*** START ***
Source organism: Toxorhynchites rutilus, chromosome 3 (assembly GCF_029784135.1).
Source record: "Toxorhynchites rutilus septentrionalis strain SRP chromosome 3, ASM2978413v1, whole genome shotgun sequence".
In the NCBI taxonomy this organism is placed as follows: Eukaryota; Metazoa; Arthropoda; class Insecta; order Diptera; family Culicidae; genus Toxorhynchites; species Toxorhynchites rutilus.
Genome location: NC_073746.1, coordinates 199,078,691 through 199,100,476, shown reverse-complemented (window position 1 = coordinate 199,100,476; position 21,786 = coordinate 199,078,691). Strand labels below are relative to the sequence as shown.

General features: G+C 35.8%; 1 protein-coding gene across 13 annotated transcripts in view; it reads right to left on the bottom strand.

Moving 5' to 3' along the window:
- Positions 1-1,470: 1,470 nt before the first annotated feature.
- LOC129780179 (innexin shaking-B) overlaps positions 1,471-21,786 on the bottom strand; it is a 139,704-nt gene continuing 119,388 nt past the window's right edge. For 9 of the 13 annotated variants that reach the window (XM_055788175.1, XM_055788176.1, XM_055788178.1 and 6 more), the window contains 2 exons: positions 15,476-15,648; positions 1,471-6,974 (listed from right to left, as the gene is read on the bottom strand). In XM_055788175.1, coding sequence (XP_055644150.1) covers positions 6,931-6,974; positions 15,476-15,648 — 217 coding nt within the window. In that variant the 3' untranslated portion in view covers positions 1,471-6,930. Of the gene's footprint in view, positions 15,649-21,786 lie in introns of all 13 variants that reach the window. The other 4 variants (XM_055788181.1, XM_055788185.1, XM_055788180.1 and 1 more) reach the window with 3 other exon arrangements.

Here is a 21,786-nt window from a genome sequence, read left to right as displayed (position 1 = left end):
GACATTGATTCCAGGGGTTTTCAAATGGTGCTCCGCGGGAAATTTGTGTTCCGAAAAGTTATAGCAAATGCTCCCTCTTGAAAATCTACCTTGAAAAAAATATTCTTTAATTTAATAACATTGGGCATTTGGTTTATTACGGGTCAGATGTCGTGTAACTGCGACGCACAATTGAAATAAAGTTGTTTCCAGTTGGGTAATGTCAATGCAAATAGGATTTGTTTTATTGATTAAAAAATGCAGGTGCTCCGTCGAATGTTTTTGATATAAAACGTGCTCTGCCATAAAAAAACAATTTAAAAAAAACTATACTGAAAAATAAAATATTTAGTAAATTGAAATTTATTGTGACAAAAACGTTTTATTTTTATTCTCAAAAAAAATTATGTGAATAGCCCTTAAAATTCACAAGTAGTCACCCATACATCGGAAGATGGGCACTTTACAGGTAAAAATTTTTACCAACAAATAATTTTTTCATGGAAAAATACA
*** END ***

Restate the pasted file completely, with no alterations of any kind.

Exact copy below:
Source organism: Toxorhynchites rutilus, chromosome 3 (assembly GCF_029784135.1).
Source record: "Toxorhynchites rutilus septentrionalis strain SRP chromosome 3, ASM2978413v1, whole genome shotgun sequence".
In the NCBI taxonomy this organism is placed as follows: Eukaryota; Metazoa; Arthropoda; class Insecta; order Diptera; family Culicidae; genus Toxorhynchites; species Toxorhynchites rutilus.
Genome location: NC_073746.1, coordinates 199,078,691 through 199,100,476, shown reverse-complemented (window position 1 = coordinate 199,100,476; position 21,786 = coordinate 199,078,691). Strand labels below are relative to the sequence as shown.

General features: G+C 35.8%; 1 protein-coding gene across 13 annotated transcripts in view; it reads right to left on the bottom strand.

Moving 5' to 3' along the window:
- Positions 1-1,470: 1,470 nt before the first annotated feature.
- LOC129780179 (innexin shaking-B) overlaps positions 1,471-21,786 on the bottom strand; it is a 139,704-nt gene continuing 119,388 nt past the window's right edge. For 9 of the 13 annotated variants that reach the window (XM_055788175.1, XM_055788176.1, XM_055788178.1 and 6 more), the window contains 2 exons: positions 15,476-15,648; positions 1,471-6,974 (listed from right to left, as the gene is read on the bottom strand). In XM_055788175.1, coding sequence (XP_055644150.1) covers positions 6,931-6,974; positions 15,476-15,648 — 217 coding nt within the window. In that variant the 3' untranslated portion in view covers positions 1,471-6,930. Of the gene's footprint in view, positions 15,649-21,786 lie in introns of all 13 variants that reach the window. The other 4 variants (XM_055788181.1, XM_055788185.1, XM_055788180.1 and 1 more) reach the window with 3 other exon arrangements.

Here is a 21,786-nt window from a genome sequence, read left to right as displayed (position 1 = left end):
GACATTGATTCCAGGGGTTTTCAAATGGTGCTCCGCGGGAAATTTGTGTTCCGAAAAGTTATAGCAAATGCTCCCTCTTGAAAATCTACCTTGAAAAAAATATTCTTTAATTTAATAACATTGGGCATTTGGTTTATTACGGGTCAGATGTCGTGTAACTGCGACGCACAATTGAAATAAAGTTGTTTCCAGTTGGGTAATGTCAATGCAAATAGGATTTGTTTTATTGATTAAAAAATGCAGGTGCTCCGTCGAATGTTTTTGATATAAAACGTGCTCTGCCATAAAAAAACAATTTAAAAAAAACTATACTGAAAAATAAAATATTTAGTAAATTGAAATTTATTGTGACAAAAACGTTTTATTTTTATTCTCAAAAAAAATTATGTGAATAGCCCTTAAAATTCACAAGTAGTCACCCATACATCGGAAGATGGGCACTTTACAGGTAAAAATTTTTACCAACAAATAATTTTTTCATGGAAAAATACA